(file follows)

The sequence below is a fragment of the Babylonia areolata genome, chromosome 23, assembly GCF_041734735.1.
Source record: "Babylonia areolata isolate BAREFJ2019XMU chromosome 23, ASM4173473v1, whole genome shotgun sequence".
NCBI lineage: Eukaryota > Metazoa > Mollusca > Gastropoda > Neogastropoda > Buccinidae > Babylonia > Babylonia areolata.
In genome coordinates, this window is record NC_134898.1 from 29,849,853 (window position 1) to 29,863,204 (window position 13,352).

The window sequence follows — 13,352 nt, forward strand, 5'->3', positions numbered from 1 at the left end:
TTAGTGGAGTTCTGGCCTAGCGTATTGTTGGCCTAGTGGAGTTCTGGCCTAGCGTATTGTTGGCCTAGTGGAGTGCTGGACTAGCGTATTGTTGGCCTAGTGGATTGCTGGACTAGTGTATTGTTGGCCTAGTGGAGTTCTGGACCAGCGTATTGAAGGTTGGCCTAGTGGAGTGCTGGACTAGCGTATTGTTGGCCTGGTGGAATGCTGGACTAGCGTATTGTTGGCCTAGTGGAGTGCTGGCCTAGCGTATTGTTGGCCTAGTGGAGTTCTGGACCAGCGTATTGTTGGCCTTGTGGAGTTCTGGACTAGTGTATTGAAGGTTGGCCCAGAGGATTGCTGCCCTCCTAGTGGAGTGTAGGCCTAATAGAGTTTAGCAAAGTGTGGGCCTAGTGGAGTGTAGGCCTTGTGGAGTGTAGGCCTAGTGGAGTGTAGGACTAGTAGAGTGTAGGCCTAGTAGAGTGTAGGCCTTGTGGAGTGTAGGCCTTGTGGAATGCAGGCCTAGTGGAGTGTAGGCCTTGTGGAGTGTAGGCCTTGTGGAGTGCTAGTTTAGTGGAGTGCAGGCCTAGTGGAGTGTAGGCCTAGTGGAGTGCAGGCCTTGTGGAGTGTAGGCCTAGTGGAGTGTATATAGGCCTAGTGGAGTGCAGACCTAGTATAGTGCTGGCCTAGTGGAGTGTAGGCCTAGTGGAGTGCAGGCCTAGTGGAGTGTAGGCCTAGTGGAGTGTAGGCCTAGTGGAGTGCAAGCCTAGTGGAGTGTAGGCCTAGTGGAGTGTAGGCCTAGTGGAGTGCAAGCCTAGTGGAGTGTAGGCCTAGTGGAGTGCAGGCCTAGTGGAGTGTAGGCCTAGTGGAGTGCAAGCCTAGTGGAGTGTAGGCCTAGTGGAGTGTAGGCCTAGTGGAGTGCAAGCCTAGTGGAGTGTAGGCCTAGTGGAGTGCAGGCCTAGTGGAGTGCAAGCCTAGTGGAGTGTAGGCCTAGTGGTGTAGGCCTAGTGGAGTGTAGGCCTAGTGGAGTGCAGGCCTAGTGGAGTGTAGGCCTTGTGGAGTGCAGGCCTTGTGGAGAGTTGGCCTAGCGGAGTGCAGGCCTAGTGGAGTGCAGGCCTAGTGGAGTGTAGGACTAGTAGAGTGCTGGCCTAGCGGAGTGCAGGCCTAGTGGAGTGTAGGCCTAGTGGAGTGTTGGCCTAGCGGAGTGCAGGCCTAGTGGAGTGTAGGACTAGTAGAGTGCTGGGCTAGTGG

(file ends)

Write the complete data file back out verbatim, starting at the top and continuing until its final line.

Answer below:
The sequence below is a fragment of the Babylonia areolata genome, chromosome 23, assembly GCF_041734735.1.
Source record: "Babylonia areolata isolate BAREFJ2019XMU chromosome 23, ASM4173473v1, whole genome shotgun sequence".
NCBI lineage: Eukaryota > Metazoa > Mollusca > Gastropoda > Neogastropoda > Buccinidae > Babylonia > Babylonia areolata.
In genome coordinates, this window is record NC_134898.1 from 29,849,853 (window position 1) to 29,863,204 (window position 13,352).

The window sequence follows — 13,352 nt, forward strand, 5'->3', positions numbered from 1 at the left end:
TTAGTGGAGTTCTGGCCTAGCGTATTGTTGGCCTAGTGGAGTTCTGGCCTAGCGTATTGTTGGCCTAGTGGAGTGCTGGACTAGCGTATTGTTGGCCTAGTGGATTGCTGGACTAGTGTATTGTTGGCCTAGTGGAGTTCTGGACCAGCGTATTGAAGGTTGGCCTAGTGGAGTGCTGGACTAGCGTATTGTTGGCCTGGTGGAATGCTGGACTAGCGTATTGTTGGCCTAGTGGAGTGCTGGCCTAGCGTATTGTTGGCCTAGTGGAGTTCTGGACCAGCGTATTGTTGGCCTTGTGGAGTTCTGGACTAGTGTATTGAAGGTTGGCCCAGAGGATTGCTGCCCTCCTAGTGGAGTGTAGGCCTAATAGAGTTTAGCAAAGTGTGGGCCTAGTGGAGTGTAGGCCTTGTGGAGTGTAGGCCTAGTGGAGTGTAGGACTAGTAGAGTGTAGGCCTAGTAGAGTGTAGGCCTTGTGGAGTGTAGGCCTTGTGGAATGCAGGCCTAGTGGAGTGTAGGCCTTGTGGAGTGTAGGCCTTGTGGAGTGCTAGTTTAGTGGAGTGCAGGCCTAGTGGAGTGTAGGCCTAGTGGAGTGCAGGCCTTGTGGAGTGTAGGCCTAGTGGAGTGTATATAGGCCTAGTGGAGTGCAGACCTAGTATAGTGCTGGCCTAGTGGAGTGTAGGCCTAGTGGAGTGCAGGCCTAGTGGAGTGTAGGCCTAGTGGAGTGTAGGCCTAGTGGAGTGCAAGCCTAGTGGAGTGTAGGCCTAGTGGAGTGTAGGCCTAGTGGAGTGCAAGCCTAGTGGAGTGTAGGCCTAGTGGAGTGCAGGCCTAGTGGAGTGTAGGCCTAGTGGAGTGCAAGCCTAGTGGAGTGTAGGCCTAGTGGAGTGTAGGCCTAGTGGAGTGCAAGCCTAGTGGAGTGTAGGCCTAGTGGAGTGCAGGCCTAGTGGAGTGCAAGCCTAGTGGAGTGTAGGCCTAGTGGTGTAGGCCTAGTGGAGTGTAGGCCTAGTGGAGTGCAGGCCTAGTGGAGTGTAGGCCTTGTGGAGTGCAGGCCTTGTGGAGAGTTGGCCTAGCGGAGTGCAGGCCTAGTGGAGTGCAGGCCTAGTGGAGTGTAGGACTAGTAGAGTGCTGGCCTAGCGGAGTGCAGGCCTAGTGGAGTGTAGGCCTAGTGGAGTGTTGGCCTAGCGGAGTGCAGGCCTAGTGGAGTGTAGGACTAGTAGAGTGCTGGGCTAGTGG